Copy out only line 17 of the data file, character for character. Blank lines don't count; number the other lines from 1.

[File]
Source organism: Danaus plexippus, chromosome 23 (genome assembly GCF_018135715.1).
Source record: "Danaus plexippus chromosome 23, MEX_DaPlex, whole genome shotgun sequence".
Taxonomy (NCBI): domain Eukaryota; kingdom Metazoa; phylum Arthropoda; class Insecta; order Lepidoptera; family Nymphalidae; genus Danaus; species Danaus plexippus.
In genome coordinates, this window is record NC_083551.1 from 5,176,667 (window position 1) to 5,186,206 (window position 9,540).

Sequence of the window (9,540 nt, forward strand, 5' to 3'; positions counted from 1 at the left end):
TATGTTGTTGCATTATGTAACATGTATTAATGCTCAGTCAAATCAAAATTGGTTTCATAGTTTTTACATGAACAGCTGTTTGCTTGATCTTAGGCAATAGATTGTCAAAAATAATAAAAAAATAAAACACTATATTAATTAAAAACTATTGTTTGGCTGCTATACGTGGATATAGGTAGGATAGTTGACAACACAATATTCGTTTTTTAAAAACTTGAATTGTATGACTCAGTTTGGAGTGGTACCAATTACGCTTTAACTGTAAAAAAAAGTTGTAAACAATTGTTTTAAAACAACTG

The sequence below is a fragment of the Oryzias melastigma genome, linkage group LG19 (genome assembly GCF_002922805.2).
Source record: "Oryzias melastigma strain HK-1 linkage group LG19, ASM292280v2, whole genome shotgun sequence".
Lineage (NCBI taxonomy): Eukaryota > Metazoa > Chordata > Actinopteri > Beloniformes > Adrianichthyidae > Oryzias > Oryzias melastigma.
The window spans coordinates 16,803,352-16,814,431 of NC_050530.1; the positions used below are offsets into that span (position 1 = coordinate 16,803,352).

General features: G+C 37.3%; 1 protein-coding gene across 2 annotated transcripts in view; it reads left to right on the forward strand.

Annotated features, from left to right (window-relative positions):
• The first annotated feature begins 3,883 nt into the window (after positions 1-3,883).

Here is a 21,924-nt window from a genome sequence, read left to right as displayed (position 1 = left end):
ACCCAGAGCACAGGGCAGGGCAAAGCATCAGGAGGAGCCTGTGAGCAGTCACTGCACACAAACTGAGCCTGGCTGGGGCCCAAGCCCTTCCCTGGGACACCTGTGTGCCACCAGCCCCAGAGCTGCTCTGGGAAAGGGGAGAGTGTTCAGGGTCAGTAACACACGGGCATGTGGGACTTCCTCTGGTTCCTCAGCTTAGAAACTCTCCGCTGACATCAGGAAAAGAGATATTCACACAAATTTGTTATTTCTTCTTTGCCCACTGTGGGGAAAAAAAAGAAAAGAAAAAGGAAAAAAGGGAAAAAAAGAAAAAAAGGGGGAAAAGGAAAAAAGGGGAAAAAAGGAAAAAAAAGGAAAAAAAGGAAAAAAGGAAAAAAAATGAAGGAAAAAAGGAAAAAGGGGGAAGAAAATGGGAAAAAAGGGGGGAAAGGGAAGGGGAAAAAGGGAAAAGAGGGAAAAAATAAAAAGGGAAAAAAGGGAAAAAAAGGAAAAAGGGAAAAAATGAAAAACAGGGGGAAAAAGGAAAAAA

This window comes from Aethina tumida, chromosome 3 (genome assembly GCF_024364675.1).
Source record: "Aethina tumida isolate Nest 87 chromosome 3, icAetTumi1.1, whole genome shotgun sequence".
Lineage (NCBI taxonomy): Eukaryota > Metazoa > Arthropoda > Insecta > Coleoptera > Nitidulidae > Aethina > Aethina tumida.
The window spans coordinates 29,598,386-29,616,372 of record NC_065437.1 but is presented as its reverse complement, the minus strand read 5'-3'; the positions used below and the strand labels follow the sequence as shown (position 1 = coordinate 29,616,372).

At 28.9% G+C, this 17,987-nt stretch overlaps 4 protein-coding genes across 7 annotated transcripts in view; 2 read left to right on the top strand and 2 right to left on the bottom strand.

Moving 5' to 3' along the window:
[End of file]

Source record: "Aethina tumida isolate Nest 87 chromosome 3, icAetTumi1.1, whole genome shotgun sequence".